“Working on The Muse was an enormous benefit to doing college journalism,” Gary said. “First and foremost, I had a decent understanding of AP Style, which already does a huge service for editors. It’s so much easier for them if there (are) fewer style errors to clean up. Same with using (the) inverted pyramid, active verbs, eliminating unnecessary ‘that’… all of those minor things that make journalistic writing different from other types. The biggest learning curve in college is becoming a better reporter, not necessarily a better writer.”

The transition from working on a high school newsmagazine to working on a college newspaper has given Gary the opportunity to try developing skills that she didn’t previously concentrate on.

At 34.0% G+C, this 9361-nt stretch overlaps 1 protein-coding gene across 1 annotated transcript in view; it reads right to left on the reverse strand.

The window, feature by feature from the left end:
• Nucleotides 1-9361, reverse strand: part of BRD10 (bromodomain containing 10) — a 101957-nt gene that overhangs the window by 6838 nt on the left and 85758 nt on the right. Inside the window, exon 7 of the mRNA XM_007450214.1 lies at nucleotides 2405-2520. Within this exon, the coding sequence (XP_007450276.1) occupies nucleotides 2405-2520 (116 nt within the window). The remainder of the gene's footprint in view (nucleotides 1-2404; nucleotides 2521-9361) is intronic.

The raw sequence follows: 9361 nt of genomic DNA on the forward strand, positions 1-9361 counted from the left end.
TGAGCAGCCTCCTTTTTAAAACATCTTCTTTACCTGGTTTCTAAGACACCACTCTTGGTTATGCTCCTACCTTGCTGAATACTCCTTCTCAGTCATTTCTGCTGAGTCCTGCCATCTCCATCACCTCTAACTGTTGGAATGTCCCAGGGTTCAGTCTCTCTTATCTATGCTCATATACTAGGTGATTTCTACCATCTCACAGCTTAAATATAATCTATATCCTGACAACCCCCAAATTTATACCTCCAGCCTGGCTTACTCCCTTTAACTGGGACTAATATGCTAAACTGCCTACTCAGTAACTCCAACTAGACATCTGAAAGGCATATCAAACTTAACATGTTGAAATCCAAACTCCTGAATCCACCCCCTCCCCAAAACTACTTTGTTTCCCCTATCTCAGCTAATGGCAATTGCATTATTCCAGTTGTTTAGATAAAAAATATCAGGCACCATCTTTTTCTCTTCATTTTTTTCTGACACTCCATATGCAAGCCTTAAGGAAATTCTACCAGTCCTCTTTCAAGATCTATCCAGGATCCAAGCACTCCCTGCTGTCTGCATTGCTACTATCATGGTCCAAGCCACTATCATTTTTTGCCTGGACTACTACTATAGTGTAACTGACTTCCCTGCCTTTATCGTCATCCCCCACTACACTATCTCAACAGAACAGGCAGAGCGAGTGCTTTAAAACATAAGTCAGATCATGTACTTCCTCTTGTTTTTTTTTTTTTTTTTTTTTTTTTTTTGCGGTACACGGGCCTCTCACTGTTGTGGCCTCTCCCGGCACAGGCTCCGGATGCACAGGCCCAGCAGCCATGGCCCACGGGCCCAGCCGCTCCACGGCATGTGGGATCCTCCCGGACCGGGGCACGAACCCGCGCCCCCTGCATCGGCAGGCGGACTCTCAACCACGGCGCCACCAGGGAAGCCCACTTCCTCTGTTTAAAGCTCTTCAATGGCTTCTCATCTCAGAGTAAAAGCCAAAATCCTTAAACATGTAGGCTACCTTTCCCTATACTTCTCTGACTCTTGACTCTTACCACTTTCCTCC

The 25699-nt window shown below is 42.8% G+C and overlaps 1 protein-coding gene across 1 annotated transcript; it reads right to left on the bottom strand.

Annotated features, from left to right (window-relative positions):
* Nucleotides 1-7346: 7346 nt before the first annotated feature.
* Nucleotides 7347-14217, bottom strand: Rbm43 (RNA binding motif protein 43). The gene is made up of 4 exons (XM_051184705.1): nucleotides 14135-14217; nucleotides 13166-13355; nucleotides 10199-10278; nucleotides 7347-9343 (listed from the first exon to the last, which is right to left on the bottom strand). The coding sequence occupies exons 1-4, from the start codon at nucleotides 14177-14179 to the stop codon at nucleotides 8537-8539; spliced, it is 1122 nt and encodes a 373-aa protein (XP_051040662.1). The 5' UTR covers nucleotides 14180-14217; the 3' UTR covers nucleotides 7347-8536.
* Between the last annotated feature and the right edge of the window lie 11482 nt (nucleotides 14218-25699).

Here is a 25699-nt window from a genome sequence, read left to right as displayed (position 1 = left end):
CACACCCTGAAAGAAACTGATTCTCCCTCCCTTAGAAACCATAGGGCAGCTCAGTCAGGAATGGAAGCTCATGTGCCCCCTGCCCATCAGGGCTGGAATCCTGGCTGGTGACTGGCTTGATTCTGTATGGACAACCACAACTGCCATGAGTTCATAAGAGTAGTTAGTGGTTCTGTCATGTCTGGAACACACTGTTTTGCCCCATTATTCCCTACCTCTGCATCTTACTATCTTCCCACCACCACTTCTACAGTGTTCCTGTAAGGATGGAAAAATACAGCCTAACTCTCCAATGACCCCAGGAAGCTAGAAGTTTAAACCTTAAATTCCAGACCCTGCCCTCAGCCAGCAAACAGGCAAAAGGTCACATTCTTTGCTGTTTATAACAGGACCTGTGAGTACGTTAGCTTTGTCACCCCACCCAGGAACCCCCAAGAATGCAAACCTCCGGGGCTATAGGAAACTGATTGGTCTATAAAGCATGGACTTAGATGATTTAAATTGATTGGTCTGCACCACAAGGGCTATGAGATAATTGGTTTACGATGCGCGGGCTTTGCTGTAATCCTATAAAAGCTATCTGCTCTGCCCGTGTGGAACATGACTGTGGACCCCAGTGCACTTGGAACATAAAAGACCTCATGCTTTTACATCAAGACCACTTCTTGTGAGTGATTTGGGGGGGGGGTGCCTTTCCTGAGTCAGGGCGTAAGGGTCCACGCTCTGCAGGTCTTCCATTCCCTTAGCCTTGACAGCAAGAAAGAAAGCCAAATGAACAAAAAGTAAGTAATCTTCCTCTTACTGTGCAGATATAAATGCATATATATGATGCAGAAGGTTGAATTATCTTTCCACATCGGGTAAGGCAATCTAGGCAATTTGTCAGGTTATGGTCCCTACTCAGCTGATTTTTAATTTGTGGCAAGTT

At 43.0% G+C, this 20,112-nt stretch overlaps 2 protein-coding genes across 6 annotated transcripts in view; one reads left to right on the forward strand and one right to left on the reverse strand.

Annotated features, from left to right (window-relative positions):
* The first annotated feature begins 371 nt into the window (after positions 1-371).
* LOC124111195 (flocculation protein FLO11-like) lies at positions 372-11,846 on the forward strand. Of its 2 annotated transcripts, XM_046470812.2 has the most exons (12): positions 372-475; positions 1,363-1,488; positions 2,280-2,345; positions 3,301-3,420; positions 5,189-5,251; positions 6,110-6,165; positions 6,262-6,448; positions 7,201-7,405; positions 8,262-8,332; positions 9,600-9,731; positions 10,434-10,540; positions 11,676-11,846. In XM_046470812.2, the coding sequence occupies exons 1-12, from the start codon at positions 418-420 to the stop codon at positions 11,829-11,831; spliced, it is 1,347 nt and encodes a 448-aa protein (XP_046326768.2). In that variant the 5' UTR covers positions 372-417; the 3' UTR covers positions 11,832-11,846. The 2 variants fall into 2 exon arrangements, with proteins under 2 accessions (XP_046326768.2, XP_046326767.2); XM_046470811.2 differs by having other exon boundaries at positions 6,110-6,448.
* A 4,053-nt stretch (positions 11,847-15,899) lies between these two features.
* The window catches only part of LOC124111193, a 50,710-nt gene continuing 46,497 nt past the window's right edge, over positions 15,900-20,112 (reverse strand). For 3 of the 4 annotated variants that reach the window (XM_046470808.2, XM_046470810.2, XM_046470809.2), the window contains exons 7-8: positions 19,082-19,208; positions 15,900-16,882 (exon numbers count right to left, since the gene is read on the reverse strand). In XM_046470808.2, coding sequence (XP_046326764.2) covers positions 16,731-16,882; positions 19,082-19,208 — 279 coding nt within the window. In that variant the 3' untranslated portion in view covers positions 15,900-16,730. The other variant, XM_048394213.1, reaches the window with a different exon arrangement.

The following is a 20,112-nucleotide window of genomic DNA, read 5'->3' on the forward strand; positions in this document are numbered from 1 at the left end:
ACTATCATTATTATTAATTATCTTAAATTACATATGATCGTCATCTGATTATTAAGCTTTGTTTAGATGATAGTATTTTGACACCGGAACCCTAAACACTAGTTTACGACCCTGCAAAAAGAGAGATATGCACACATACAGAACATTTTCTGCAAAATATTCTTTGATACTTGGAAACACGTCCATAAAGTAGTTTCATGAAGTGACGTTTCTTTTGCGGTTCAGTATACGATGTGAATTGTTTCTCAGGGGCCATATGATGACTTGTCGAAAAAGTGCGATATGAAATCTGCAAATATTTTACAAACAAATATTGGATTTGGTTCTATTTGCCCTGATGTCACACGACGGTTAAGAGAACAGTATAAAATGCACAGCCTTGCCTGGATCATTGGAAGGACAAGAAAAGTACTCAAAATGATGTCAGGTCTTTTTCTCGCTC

“The biggest difference between (The) Muse and a college paper is the quality of the reporting and the focus on journalism itself,” Gary said. “There’s a smaller focus on layout and design and more on writing for web. I feel like I’ve learned how to conduct better interviews, get more details, and really find angles to my stories in college.”

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Yemaya Gaspard
Yemaya Gaspard, Production Managing Editor
Yemaya Gaspard is a third-year staffer and production managing editor on The Muse. She enjoys analyzing her surroundings, giving advice to those who ask, and proving people wrong. She takes pride in accurately guessing zodiac signs and her strong intuition. Besides editing for the publication, she encourages everyone to hustle and bustle through their deadlines with a smile.
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    Joe HumphreyApr 19, 2024 at 11:20 am

    Yemaya did a great job telling so many stories.